Social crisis

In the aftermath of the Riots and Looting in the UK, I wanted to add my perspective into the mix for my own sanity if not for anything else.

Firstly, I am not going to try to make any excuse of the behaviour and actions of the rioters as I do not understand why they felt the need to riot. I however feel the justice process is a fact of policy and fact which I have little emotion about. I have a strong believe in rights and responsibilities where every action has consequences. In this way, the justice system is just a matter of fact rather than any desire of revenge.

I am however concerned at how the process of justice is being used for political gain. People should be fairly punished for the crimes they commit not harshly punished to make a weak government look strong.  If everything said on facebook was handled in the same way as the ‘peaceful rioters’ were, everyone apart from David Cameron and Eric Pickles will be in prison. The laws on free speech need to be clarified and I challenge the government to explain which part of social networking it has abolished in secret.

The real issue is to understand the ‘social crisis’ we are facing and understand the government’s attitude to the people its regards as undesirable is adding to the problem, they are not the ones with the solution as they try to drive poverty under ground. It is also true to say the previous Labour government that a better approach but they were to soft in tackling social issues, missing many opportunities to restore the social fabric destroyed by Maggie Thacter.

We are facing an uphill battle to building an 21st inclusive and empowered society. This is very far from David Cameron vision of the Big Society, which is simply about handing power to the local middle class can they are dominate their communities for their benefit. I am talking about having strong democratic local neighbourhood councils.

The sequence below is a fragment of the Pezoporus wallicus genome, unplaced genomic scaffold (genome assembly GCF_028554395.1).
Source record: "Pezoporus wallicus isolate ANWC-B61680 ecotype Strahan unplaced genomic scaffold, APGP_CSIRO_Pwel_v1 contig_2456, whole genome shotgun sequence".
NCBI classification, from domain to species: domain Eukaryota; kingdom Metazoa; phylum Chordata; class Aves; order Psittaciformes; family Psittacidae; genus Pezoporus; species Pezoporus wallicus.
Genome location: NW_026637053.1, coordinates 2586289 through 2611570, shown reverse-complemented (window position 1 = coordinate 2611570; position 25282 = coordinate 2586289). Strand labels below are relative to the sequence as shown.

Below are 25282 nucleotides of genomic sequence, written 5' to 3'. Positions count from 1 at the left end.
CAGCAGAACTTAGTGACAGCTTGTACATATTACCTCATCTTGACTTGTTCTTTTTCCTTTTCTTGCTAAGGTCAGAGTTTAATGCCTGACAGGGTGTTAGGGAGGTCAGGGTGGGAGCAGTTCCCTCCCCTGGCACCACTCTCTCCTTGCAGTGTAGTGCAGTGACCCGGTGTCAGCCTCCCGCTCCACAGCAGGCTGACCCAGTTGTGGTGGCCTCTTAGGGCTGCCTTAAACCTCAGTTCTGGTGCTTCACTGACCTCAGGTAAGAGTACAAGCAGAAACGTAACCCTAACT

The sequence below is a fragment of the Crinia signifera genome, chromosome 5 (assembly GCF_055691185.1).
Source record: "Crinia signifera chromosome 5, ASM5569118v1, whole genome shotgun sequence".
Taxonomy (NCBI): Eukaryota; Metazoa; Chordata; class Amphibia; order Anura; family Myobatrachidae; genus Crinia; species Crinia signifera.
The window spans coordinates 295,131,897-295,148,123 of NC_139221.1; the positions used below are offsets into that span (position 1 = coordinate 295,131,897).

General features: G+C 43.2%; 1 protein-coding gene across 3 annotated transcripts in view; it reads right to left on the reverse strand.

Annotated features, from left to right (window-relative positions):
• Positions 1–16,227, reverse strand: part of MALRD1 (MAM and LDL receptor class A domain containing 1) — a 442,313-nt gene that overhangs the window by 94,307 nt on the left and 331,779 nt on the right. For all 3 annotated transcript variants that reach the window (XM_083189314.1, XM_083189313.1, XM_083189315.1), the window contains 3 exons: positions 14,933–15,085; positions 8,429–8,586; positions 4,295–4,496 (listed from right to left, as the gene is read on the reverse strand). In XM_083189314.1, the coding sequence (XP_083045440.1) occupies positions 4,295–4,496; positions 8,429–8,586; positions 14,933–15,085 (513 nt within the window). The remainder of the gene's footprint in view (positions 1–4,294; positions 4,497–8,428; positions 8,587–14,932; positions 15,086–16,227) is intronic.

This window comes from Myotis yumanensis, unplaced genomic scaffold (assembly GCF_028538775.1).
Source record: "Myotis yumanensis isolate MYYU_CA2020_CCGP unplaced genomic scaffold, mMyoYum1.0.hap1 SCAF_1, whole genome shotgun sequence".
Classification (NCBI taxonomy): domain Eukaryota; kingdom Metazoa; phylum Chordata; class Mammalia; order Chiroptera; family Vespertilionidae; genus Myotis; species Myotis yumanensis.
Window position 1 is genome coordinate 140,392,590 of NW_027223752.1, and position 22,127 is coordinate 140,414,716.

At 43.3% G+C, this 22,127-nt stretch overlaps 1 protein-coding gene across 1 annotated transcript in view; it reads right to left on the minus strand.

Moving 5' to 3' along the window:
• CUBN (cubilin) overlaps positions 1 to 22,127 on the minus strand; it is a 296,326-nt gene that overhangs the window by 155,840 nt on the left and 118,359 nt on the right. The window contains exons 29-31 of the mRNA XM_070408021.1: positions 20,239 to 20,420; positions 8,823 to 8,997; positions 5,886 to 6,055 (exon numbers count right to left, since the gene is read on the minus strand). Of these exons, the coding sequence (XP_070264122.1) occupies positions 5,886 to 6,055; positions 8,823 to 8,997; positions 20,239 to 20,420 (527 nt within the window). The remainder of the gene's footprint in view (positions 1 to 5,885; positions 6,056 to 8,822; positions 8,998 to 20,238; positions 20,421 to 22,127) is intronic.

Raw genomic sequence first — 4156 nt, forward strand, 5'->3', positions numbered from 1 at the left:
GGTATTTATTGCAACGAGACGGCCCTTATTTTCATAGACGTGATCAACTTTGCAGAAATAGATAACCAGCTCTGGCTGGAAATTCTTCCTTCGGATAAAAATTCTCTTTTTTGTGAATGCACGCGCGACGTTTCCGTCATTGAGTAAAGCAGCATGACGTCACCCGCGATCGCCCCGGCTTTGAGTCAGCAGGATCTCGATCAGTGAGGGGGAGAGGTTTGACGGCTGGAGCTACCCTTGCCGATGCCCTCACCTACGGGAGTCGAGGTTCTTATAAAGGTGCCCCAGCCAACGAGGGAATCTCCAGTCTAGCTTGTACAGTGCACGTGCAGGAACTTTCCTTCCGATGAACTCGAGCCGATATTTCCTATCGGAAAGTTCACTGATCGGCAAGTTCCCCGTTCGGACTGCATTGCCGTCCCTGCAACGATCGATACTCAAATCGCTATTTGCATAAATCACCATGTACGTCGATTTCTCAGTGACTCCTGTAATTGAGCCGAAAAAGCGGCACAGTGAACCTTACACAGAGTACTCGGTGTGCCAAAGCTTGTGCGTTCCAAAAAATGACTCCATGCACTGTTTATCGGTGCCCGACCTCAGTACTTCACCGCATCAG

These councils will have a degree of control is managing local policing priorities, planing permission, youth development and many other neighbourhood issues. It would exclude social care which is a personal issue as is anything dealt with behind someone’s front door is not for the public eyes of neighbours.

The councils will be supported by larger authorities which will ensure the infrastructure needed exists and they will be small enough to deal with real and immediate issues. Their aim will be to involved as many residents as possible in their running both large and small, from council members and responding to online surveys.

The councils will not solve the problem but they will be a starting point to establish a new relationship with all residents from all backgrounds. Another idea is the concept of Citizenship Agreements for everyone which clearly lays out the relationship between state and citizens, explaining the rights and responsibilities on both sides.

While some may argue its already there in law, the point is that it is a proper clarification and a commitment owned by both parties. It can therefore be seen as a part of the right to passage into adulthood. It will also enable a new firm and fair approach to justice.

I am not saying I have all the answers but we need some radical thinking to solve a radical problem. I feel the result must be a positive one for the long term rather than one that further divides society.

Disability on TV

About 15 years ago, the biggest criticism of Disability on TV was that there was not much of it, or it was not so obvious. Disability has always been there but in ways many disabled people did not relate to.

Now disability is slowly becoming mainstream on TV within soaps and sports programmes, with increase awareness of the paralympics of the London 2012 games soon approaching. So with the increased and improved of disabled people as well people, I was slightly surprised and disheartened to see a promo of Channel 4 called Seven Dwarfs.

While ‘little person’ are quite fashionable in TV land and they have every right to tell their stories in whatever way they wish, it is evidence that the ‘freak show’ is alive and kicking, if not all put under the illusion of a documentary. In this way, the documentary aims to fashion disabled people as them, who are bizzarely unique, rather than them. Whether it is form the medical model cure or die perspective or the social model anti-non-disabled perspective, the aim is to create a feeling of separation.

This got me thinking further as to whether this matters anyway? With the rise of social model and other new forums where everything has improved opportunities to be heard, is television now still as important for the national concious as it once was? Or has television become just a form of entertainment which is as relevant as opera?

As always, only time will tell.